A hasty, whispered meeting of Armenians took place, in total darkness. A bold plan was made: at the dead of that very night they would creep round behind the Turks and surround their forces, surprise them and do hand-to-hand fighting~ Silently, the men set out, crept through the thick, dark woods and encircled thE Turkish force. Suddenly they attacked. The Turks were thrown into total confusion, rushing, stumbling in the darkness, their officers shouting contradictory orders. The Turks thought that thousands of Armenians had attacked, and soor theor commander gave the order to retreat. By dawn, the woods were virtually clear of Turks.

Shortly afterwards, however, an even larger Turkish force was gathered, with yet more 'irregulars'. The Turks tried to starve the Armenians - full siege conditions operated. Soon bread, cheese and olives were exhausted, and they had to live on meat alone and, by late August, even that was sufficient for only another 2 more weeks.

Plans were made for escape. A runner was sent to Aleppo with a message f or the American consul - but he failed to arrive. A strong swimmer swam up to Alexandretta harbour, to the north, to see if an Allied warship was there - but there was none. On 2 September 1915, 3 swimmers were'put on permanent alert, to be ready to dive in and swim out to any passing boat or ship. And 2 large flags were made, one with a large red cross in the middle of it, and the other with the words, in,large black letters, in English: 'CHRISIANS IN DISTRESS: RESCUE'. These were tied to tall trees, and a dawn-to-dusk watch was kept. There was little hope, however, because it was the season of fogs and heavy rains - even if ships or planes passed by, they probably would not be able to see the signs.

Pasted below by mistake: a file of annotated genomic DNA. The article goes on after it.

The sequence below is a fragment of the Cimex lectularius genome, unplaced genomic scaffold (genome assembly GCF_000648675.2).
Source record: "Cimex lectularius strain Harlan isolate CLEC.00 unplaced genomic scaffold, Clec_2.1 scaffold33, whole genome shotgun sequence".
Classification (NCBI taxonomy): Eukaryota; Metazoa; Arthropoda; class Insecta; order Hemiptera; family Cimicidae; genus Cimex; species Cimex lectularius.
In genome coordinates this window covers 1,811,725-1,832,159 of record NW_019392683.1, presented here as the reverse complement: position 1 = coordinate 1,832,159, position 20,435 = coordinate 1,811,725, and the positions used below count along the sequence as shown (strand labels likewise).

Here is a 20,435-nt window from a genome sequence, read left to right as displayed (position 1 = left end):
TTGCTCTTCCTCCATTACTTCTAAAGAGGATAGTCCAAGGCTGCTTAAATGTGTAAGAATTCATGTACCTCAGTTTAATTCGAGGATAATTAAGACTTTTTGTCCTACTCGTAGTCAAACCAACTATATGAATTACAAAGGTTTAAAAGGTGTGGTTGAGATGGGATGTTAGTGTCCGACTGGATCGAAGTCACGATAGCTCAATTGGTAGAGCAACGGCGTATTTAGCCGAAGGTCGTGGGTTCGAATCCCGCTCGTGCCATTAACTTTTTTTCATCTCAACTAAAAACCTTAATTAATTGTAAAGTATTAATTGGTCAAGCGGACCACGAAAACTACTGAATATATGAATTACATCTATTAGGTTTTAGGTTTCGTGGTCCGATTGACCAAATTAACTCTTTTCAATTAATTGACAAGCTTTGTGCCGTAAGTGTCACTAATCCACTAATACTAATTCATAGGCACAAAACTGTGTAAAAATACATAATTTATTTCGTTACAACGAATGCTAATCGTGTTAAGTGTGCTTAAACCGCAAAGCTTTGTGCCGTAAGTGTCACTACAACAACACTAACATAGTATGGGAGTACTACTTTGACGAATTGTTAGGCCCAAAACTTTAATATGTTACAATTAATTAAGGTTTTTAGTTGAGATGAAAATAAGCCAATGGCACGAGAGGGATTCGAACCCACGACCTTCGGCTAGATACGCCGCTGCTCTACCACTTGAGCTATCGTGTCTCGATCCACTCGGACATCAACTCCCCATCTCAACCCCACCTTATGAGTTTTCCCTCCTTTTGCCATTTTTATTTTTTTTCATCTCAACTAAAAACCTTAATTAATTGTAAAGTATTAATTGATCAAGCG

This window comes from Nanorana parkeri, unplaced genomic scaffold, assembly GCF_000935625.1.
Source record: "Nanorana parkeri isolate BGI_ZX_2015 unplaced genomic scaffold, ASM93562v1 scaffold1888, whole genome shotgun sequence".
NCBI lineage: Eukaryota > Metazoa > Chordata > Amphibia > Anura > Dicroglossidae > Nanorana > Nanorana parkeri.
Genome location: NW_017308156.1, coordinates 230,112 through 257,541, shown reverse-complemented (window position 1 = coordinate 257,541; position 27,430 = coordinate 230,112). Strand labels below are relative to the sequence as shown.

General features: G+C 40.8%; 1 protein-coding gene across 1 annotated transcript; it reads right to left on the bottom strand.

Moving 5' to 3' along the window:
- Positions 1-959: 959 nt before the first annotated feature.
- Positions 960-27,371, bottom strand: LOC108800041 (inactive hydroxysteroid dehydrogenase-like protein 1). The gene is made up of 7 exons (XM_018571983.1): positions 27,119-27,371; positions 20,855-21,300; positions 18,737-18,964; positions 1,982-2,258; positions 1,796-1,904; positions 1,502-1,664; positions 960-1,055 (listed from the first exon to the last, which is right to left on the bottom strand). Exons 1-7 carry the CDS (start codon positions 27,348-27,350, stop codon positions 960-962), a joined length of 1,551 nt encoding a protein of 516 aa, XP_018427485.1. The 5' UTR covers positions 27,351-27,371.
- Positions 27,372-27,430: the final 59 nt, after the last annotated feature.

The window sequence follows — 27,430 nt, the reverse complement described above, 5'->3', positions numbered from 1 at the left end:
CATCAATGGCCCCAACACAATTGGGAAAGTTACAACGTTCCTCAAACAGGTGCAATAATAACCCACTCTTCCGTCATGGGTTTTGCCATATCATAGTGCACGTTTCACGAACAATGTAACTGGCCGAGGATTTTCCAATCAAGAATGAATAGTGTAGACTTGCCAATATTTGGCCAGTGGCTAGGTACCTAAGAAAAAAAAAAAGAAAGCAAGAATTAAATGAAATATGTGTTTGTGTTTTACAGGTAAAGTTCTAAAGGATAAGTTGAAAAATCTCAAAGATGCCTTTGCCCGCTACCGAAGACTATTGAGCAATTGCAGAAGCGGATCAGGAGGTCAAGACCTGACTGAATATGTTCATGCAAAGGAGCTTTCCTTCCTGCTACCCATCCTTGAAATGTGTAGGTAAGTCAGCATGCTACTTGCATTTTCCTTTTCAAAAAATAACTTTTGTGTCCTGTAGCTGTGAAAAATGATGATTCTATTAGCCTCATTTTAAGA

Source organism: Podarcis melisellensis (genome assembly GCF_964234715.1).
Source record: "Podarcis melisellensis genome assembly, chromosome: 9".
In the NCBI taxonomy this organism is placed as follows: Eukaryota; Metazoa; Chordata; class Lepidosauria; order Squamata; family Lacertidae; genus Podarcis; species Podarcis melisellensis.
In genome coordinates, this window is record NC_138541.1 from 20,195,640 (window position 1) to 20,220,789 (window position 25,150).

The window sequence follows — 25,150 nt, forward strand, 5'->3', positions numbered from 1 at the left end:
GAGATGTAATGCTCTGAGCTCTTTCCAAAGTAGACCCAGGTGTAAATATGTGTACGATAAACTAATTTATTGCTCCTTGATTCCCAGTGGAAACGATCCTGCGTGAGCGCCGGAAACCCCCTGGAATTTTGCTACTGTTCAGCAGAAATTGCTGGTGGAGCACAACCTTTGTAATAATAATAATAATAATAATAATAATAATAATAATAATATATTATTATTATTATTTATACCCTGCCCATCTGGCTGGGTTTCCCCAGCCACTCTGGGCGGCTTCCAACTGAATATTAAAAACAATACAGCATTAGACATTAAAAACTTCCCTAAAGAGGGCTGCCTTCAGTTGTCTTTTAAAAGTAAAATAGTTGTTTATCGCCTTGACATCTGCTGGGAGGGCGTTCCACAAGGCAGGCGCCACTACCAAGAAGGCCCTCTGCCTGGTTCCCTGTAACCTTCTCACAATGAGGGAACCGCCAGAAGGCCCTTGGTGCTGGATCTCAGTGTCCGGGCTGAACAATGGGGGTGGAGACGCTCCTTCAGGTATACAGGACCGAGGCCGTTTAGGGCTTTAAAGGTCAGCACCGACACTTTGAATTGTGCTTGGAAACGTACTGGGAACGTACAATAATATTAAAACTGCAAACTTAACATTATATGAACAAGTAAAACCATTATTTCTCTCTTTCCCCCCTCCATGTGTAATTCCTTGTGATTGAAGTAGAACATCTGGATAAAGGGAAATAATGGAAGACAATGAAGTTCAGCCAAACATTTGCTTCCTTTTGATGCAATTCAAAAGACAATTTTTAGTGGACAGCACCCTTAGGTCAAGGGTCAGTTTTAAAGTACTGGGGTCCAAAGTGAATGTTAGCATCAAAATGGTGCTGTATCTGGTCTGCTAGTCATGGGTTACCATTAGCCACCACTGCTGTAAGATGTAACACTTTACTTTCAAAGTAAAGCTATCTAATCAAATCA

Days passed. By now, the food was almost non-existent, ammunition low and the fighting men weak. The Turks attacked once again, but the Armenians put up a good fight and the Turks were, again, unsuccessful.

Then suddenly, on Sunday morning, 12 September 1915, the 53rd day of the siege, an Armenian man shouted that a battle ship was coming, and the Armenians, without wasting time, began waving the red cross flag. The ship had seen the distress flags, and was heading straight for them.

The ship was the French vessel "Guichen". As her boats were lowered, a few of the Armenians raced to the shore. A tough old villager broke through the Turkish lines and swam out to the cruiser. When the ship's captain heard of their plight, he tele,graphed the admiral aboard the flag-ship "Ste Jeanne d'Arc" which was close by, and that ship quickly approached, along with others. An English cruiser, too, was in sight. The French admiral was very moved by their story, and gave orders for the entire community to be taken on board.

There were 5 vessels (4 French and 1 English) which finally sailed the Armenians to Port Said (in Egypt), where they arrived in the middle of September. There are different estimates about the number of men, women and children saved  some reports say 4,200 while another says 4,058.

The people from the villages of Musa Dagh were eventually settled in a camp, which has become a village, at Ainjar, close to the Lebanese-Syrian border and just off the main road.

Franz Werfel has immortalised this story in his novel "The Forty Days of Musa Dagh"


Excerpt from a text Book
"Supplementary reading material for Armenian History"
Manoogian Armenian School, Sydney

Updated 30 September 1999 ..